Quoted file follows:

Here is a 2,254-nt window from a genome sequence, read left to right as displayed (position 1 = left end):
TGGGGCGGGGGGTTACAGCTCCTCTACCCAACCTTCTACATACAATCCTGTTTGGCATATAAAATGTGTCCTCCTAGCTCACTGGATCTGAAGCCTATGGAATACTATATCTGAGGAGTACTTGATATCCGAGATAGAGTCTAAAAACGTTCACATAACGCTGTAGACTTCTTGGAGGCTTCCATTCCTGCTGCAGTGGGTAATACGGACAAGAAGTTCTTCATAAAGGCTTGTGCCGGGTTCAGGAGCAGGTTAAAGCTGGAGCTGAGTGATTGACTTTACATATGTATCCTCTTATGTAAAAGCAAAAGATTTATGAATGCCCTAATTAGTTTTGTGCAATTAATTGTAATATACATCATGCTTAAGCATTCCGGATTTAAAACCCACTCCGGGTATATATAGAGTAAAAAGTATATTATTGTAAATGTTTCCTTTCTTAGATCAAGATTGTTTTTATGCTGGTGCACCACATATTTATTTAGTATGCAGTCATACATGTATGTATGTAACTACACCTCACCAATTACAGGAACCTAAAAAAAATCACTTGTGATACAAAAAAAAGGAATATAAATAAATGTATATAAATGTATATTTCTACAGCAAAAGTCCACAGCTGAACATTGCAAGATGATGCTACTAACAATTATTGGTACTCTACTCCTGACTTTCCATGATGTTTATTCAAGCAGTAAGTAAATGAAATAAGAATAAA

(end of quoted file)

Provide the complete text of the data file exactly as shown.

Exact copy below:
Here is a 2,254-nt window from a genome sequence, read left to right as displayed (position 1 = left end):
TGGGGCGGGGGGTTACAGCTCCTCTACCCAACCTTCTACATACAATCCTGTTTGGCATATAAAATGTGTCCTCCTAGCTCACTGGATCTGAAGCCTATGGAATACTATATCTGAGGAGTACTTGATATCCGAGATAGAGTCTAAAAACGTTCACATAACGCTGTAGACTTCTTGGAGGCTTCCATTCCTGCTGCAGTGGGTAATACGGACAAGAAGTTCTTCATAAAGGCTTGTGCCGGGTTCAGGAGCAGGTTAAAGCTGGAGCTGAGTGATTGACTTTACATATGTATCCTCTTATGTAAAAGCAAAAGATTTATGAATGCCCTAATTAGTTTTGTGCAATTAATTGTAATATACATCATGCTTAAGCATTCCGGATTTAAAACCCACTCCGGGTATATATAGAGTAAAAAGTATATTATTGTAAATGTTTCCTTTCTTAGATCAAGATTGTTTTTATGCTGGTGCACCACATATTTATTTAGTATGCAGTCATACATGTATGTATGTAACTACACCTCACCAATTACAGGAACCTAAAAAAAATCACTTGTGATACAAAAAAAAGGAATATAAATAAATGTATATAAATGTATATTTCTACAGCAAAAGTCCACAGCTGAACATTGCAAGATGATGCTACTAACAATTATTGGTACTCTACTCCTGACTTTCCATGATGTTTATTCAAGCAGTAAGTAAATGAAATAAGAATAAA